Indigenous artists Rosanna Raymond, Léuli Māzyār Lunaʻi Eshrāghi, and Ricky Tagaban on how art can address global warming, gender identity, and ancestral teachings.
Slam poet and performance studies scholar Karen Jaime on NYC queer and trans* Puerto Rican poets and how masculine-of-center and butch professors can use the classroom as an artistic/activist space.
Chicanx studies scholar Francisco Galarte on the racialized politics of style for Chicanx queer and transgender subjects, the classroom as a social justice space, and how trans faculty of color can queer the academy.
Feminist scholar Tala Khanmalek on how academics can incorporate femme-of-color- healing justice and disability justice into academic workflows.
Scholar Emily Hue on how Burmese performance artists navigate the asylum/refugee process and what luxury hair markets and oil spill cleanup have to do with one another.
Feminist scholar Mimi Nguyen on imperialist US discourse of debt and freedom repeatedly attached to refugees and unexpected artistic encounters between actor Keanu Reeves and Buddhist nun Pema Chödrön.
Transnational feminist studies scholar Ronak Kapadia on how Middle East, Arab, and South Asian artists are using visual culture to critique US empire and self-care and community care as feminist disability/healing justice ways to imagine otherwise.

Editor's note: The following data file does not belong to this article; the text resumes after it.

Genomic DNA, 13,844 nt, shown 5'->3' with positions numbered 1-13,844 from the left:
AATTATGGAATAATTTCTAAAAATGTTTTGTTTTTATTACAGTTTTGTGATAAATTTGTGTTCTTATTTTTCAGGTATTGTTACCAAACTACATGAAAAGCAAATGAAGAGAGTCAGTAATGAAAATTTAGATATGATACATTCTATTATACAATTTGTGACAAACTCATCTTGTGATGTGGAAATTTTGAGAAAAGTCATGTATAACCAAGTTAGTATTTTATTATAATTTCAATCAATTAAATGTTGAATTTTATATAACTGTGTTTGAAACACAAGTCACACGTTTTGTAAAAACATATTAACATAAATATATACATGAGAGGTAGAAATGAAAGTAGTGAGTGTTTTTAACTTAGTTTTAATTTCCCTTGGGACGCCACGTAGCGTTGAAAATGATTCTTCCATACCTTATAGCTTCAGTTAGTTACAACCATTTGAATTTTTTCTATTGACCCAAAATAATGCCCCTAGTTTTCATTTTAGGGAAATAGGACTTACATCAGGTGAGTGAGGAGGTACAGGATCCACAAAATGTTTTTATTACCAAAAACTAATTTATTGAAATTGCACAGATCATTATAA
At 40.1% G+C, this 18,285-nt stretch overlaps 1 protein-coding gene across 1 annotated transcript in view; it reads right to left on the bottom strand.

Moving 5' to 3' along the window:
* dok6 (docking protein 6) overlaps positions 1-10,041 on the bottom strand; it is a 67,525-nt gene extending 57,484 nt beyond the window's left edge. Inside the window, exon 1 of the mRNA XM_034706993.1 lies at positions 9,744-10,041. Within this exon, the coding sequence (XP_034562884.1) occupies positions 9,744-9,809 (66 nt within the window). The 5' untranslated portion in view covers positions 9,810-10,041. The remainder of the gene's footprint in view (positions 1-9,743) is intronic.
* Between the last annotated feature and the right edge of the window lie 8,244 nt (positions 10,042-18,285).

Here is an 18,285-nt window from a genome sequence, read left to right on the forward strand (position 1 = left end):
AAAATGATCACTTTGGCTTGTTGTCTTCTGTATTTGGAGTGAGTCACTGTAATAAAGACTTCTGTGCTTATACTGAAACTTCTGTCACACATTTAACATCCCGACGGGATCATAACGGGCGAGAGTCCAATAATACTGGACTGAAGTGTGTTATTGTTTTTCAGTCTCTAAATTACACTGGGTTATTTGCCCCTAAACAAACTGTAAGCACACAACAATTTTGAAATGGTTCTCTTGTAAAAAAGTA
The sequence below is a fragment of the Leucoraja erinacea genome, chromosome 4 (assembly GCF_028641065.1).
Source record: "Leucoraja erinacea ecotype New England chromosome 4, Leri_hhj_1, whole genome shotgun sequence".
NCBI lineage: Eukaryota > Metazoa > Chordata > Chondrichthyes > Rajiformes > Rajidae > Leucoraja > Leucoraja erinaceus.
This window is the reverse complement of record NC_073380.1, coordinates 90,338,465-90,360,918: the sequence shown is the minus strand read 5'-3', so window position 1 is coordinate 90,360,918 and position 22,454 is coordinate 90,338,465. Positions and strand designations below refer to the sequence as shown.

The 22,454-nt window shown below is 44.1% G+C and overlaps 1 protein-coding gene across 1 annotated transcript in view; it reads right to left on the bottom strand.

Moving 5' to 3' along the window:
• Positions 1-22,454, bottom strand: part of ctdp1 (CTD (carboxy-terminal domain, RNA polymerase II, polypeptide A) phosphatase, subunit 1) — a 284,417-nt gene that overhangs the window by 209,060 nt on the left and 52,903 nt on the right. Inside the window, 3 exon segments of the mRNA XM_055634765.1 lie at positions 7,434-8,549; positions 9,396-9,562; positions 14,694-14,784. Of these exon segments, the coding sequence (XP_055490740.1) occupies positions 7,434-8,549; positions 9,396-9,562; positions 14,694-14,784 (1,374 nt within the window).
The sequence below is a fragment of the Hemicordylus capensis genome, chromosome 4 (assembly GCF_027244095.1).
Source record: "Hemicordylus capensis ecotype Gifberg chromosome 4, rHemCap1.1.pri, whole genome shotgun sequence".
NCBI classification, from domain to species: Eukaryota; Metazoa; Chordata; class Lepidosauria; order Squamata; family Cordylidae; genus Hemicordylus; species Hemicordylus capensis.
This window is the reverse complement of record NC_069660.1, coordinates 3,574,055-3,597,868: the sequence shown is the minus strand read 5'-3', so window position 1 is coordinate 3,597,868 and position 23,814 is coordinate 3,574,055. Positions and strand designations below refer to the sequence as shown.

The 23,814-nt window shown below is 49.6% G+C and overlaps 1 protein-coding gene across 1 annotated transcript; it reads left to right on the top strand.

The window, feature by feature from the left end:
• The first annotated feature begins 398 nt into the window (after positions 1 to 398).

Artist and educator Vicko Alvarez on her two comic series—ScholaR Comics and CholActivist—which use humor to tell otherwise tough stories of growing up Latina in a low-income neighborhood.
Filmmaker Aishah Shahidah Simmons on her award-winning film NO!: The Rape Documentary and how every one of us can help end violence in our communities.
Artis and scholar micha cárdenas on using wearable technologies to protect Black and Latinx communities from police violence and how queer and trans communities of color are imagining and creating more just worlds.
Media studies scholar Tara Fickle on why games and literature help us understand racial formation and how she built a video game about WWII Japanese-American internment.
Scholar Vince Schleitwiler on liberatory coalitions between Black and Asian communities in "the geography of the lost Afro-Asian century."
Feminist studies scholar Simone Browne on how Black communities have resisted and interfered with the surveillance practices that target them.
African American literature studies scholar andré carrington discusses the history of race and blackness in particular in speculative fiction.
Activist-scholar Eric Tang on about why the US state resettled Cambodian refugees in historically Black neighborhoods in the 1980s and 1990s and how urban spaces are shaped by slavery’s aftermath.
Speculative fiction author, postcolonial studies scholar, and podcaster Christopher B. Patterson on the writing process, racialized name politics, and refusal as activism.